Seattle’s growth and future transportation needs have been a hot topic among local officials recently.
On Friday, Seattle Councilmember Mike O’Brien added to that conversation and advanced efforts to construct more bike lanes in downtown.
— Seattle Greenways (@SNGreenways) February 10, 2017
O’Brien kicked off a meeting of the council’s Sustainability and Transportation Committee by reading a list of people who were injured or killed in collisions in Seattle. He said that it was just the names he got from news reports, not a city report. According to him, there are likely more.
“In the first five weeks of the year, to have six injuries or fatalities, it’s horrific,” O’Brien said. “If these were gunshot violences (sic) we would be convening task forces and committees and figuring out how we would change. But somehow when it’s folks walking across the street or biking between jobs, it gets buried in the news and we go on about life.”
His remedy is to instruct the Seattle Department of Transportation to report back in March with actions the city can take to solve the issue. A big part of this is a plan promoted by the city’s Bike Advisory Board.
The plan is a series of downtown routes that could be slated for protected bike lanes. It’s something that O’Brien wants to push forward and get approved by the council.
The plan for more downtown bike lanes include stretches of:
• Roy and Mercers Streets
• Queen Anne Avenue or 1st Avenue
• Bell or Blanchard Street
• 2nd Avenue
• 9th Avenue
• 7th and 8th Avenue
• Pike or Pine Street
• 4th Avenue
• Main Street and 5th Avenue
• King Street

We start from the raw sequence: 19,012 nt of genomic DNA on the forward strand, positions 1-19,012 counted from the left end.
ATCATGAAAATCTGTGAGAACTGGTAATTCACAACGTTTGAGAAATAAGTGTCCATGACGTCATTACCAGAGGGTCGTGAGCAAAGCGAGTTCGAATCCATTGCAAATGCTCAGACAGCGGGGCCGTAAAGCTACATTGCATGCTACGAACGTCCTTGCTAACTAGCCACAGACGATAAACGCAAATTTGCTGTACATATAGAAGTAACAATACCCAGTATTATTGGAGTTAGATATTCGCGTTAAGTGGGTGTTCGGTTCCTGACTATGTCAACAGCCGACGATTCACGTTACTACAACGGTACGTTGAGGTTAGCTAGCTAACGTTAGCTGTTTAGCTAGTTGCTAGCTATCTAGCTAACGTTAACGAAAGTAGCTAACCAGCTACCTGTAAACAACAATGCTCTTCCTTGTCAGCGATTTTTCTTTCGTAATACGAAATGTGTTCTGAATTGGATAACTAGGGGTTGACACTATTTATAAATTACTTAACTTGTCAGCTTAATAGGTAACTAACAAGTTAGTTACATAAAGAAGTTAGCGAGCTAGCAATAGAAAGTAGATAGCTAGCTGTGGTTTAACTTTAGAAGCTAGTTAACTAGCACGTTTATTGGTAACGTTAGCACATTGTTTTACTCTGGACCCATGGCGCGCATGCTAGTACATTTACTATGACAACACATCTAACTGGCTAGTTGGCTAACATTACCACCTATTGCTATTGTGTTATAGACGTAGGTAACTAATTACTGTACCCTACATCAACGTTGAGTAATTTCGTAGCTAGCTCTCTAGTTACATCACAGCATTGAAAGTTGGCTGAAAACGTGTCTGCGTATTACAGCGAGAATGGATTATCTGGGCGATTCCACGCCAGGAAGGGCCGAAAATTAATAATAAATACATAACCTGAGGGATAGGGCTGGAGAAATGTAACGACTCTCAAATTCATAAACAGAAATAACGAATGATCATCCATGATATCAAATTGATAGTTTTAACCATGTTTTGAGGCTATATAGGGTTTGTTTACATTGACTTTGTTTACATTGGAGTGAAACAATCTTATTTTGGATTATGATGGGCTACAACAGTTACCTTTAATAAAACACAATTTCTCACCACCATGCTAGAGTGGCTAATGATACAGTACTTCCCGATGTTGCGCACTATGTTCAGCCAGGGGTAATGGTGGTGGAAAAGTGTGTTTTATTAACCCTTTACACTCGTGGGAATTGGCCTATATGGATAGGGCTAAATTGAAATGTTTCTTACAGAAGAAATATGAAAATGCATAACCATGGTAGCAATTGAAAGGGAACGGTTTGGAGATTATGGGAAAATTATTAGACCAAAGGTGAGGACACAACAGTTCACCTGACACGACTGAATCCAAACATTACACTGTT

• 12th Avenue
There are already protected bike lanes on Broadway, 2nd Avenue, and part of Mercer Street. Unlike regular bike lanes painted on the side of the road, protected bike lanes are separated from cars with physical barriers.
Bike lanes and Seattle growth
To make the case for more bike lanes — and transit, etc. — the recently-released Seattle commuting study was often referenced in the meeting, noting that single-occupancy car ridership has decreased in the past six years. Meanwhile, transit, walking, and biking have increased all while downtown Seattle added 45,000 new jobs.
SDOT Director Scott Kubly said that if Seattle is to avoid total gridlock, the city will have to support alternative methods of transportation to keep up with even more jobs. He said that Seattle will add about 60,000 new jobs in the next 20 years. That will likely bring 25,000 new households into town, which could pose a problem if they also include cars.
“Our transportation system is essentially at saturation for cars,” Kubly said. “For all those peak period trips we will need to find some way, other than driving alone, to get folks into and out of downtown.”
Without investing in other forms of transportation, Kubly said that drive time in cars will increase by 66 percent in the coming years.